Gozigian remembers seeing him dressed nicely at school last year and complimenting him. "He looked great," she said, "and I think he wanted to project a different image to the school, both for himself and for all of us."

Thompson remembers Gabe receiving the Endaba Retreat Pirate Award at last spring's awards assembly and "the kids giving him a standing ovation." The award went to Gabe to honor his "exceptional courage and persistence in the face of adversity."

Downing remembers Gabe reading his class an essay he had written about "waking up and not knowing where he was and realizing something had to change. When he finished, there wasn't a dry eye in the room. It was really powerful."

Esterbrook, who sees high school sports as a way for students to learn and practice the courage and commitment required for real-life challenges and victories, remembers an image from a football game: "Watching Gabe catch a touchdown pass against Mancos and knowing what he'd been through - for me, that was the biggest win of the season."

And Esterbrook looks forward to another moment, one that will take place in late May. "When he graduates this spring, there will be no one in this district who has done as much as him, no other student who has graduated from here who has come so far, who has done so much in such a short time and who has worked harder to accomplish his goals than Gabe Silva."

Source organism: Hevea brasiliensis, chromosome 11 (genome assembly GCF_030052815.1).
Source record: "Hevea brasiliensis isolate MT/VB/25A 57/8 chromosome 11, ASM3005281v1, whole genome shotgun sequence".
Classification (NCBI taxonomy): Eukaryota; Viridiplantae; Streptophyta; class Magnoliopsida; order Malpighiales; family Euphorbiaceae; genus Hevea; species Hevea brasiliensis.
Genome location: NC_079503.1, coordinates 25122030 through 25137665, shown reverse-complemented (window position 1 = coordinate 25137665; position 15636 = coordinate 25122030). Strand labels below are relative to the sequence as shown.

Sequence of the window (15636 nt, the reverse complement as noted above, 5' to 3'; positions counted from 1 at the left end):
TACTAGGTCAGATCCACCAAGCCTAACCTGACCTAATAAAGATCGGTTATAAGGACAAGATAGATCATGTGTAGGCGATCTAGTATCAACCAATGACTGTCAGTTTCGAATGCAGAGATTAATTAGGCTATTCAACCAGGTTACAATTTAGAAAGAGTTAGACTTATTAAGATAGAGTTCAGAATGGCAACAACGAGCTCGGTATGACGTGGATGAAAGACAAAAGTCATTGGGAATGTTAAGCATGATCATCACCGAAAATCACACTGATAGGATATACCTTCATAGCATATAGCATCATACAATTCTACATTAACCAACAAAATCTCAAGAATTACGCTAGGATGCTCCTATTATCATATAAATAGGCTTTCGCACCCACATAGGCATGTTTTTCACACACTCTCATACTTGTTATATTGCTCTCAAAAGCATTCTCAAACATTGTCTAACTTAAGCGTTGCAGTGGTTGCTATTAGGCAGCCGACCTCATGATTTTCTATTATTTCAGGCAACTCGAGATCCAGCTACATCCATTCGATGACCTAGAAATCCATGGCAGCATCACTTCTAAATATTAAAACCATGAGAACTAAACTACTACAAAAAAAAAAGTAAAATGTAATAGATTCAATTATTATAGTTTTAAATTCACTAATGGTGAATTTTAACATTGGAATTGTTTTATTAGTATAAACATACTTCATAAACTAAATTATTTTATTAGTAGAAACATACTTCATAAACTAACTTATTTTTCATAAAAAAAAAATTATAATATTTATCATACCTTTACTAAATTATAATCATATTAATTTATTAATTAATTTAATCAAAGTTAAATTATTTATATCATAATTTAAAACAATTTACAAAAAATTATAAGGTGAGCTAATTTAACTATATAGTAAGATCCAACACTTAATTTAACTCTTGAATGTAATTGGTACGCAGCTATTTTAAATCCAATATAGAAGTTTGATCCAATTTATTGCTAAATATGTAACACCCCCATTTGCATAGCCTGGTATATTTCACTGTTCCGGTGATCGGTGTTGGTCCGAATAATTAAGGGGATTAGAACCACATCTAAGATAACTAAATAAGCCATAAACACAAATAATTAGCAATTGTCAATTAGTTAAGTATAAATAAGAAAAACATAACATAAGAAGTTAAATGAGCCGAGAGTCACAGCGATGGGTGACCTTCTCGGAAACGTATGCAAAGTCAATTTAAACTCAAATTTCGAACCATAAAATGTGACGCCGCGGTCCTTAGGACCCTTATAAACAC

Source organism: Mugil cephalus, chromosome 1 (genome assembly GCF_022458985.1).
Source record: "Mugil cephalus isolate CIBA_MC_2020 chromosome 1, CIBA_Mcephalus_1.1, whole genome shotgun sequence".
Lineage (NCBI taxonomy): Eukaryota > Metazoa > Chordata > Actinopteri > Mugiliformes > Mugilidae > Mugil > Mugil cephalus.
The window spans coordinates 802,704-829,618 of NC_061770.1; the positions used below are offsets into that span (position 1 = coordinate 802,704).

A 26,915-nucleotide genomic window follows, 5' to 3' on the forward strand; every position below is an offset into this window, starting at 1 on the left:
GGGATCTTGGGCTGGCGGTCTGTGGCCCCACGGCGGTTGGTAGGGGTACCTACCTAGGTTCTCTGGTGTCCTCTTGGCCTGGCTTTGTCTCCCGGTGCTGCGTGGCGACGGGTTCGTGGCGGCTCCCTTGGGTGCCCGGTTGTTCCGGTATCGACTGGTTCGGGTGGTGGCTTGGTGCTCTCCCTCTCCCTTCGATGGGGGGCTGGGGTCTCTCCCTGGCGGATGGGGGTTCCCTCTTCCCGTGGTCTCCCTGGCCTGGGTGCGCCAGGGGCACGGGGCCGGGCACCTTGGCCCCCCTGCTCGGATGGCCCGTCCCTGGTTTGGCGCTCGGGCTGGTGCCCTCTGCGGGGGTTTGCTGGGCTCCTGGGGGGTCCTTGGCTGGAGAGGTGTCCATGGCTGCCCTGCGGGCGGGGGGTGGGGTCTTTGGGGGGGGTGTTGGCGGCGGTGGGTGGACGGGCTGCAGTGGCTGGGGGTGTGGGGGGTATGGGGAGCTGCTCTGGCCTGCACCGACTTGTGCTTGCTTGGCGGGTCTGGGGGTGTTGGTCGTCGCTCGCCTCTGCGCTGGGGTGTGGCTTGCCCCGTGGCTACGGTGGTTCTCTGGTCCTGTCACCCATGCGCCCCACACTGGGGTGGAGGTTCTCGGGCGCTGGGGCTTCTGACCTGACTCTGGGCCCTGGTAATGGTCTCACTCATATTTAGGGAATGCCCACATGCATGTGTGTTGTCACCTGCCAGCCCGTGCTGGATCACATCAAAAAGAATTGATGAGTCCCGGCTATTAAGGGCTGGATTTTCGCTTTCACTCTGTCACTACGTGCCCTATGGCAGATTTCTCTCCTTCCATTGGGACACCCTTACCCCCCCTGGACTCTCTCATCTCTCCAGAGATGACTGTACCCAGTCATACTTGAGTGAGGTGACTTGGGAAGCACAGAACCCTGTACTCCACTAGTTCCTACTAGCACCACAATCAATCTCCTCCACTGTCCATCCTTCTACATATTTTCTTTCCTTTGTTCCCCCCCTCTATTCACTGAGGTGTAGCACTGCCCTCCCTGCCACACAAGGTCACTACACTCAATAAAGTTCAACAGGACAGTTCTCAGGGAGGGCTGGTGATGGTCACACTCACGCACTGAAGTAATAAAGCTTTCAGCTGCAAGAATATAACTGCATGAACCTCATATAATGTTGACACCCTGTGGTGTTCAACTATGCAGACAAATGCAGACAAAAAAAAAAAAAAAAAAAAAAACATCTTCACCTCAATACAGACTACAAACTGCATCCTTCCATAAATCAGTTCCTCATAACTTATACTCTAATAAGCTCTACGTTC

Story Two doesn't end here. With Gabe's strength and with help from his friends, it should continue for a long, long time.

Food for Thought
By Karl Isberg

Karl saddled with pudding monkey

I'm obsessed.

I've got a serious jones, and I can't shake it.

This is nothing new: I'm prone to obsessive behavior, to fixations and whatnot. Always have been.

If I dip deep in the memory banks, I find odd attachments lurking at the furthermost reaches, at profound depths, at great distances. They've been with me all along. For example, I recall an infantile preoccupation with female circus performers or I dislodge a later fascination with the uniforms and saddle shoes worn by the winsome students at an exclusive girls school in southeast Denver.

But these and other enchantments were eventually unloaded or, as in the case of the saddle shoes, sufficiently subdued, rendered ineffective.

The last few years I've done just fine, having traveled a far piece carrying only a few quirks, little things like having to take the first step in a flight of stairs with my left foot or beginning any unilateral exercise with my left hand - residue from my days in the Blue Knights drum and bugle corps. These attachments are slightly annoying, but not burdensome; no more so than my need to take only two steps within each standard-sized block of concrete in a sidewalk. Nothing to worry about.

Things were proceeding smoothly when, four months ago, the monkey climbed on my back again, locked on with its claws and held tight. I can't get the beast off.

It's the worst kind of monkey - the pudding monkey.

The rice pudding monkey.

Specifically, the Kozy Shack Rice Pudding monkey.

It's killing me!

My problem began suddenly, when I made a turn down the last aisle of the grocery store, moving past the dairy cases, veering toward the butter and the cheese in search OF a snippet of bel paese.

For no reason at all (oh, really?) I glanced at the top shelf of the refrigerated case and spied a display of nondescript 22-ounce tubs of pudding. My first inclination was to ignore the containers. After all, most store-bought puddings consist of metallic artificial flavors and bits of indistinguishable organic matter suspended in a distressing and, I suspect, polymerized emulsion.

Then, I read the label on one of the containers: Rice Pudding.

Bingo.

There was no way I could resist. At that moment, a dangerous and delicious relationship began with my dealer, my connection: Kozy Shack Inc., of Hicksville, N.Y.

Why this attraction to rice pudding?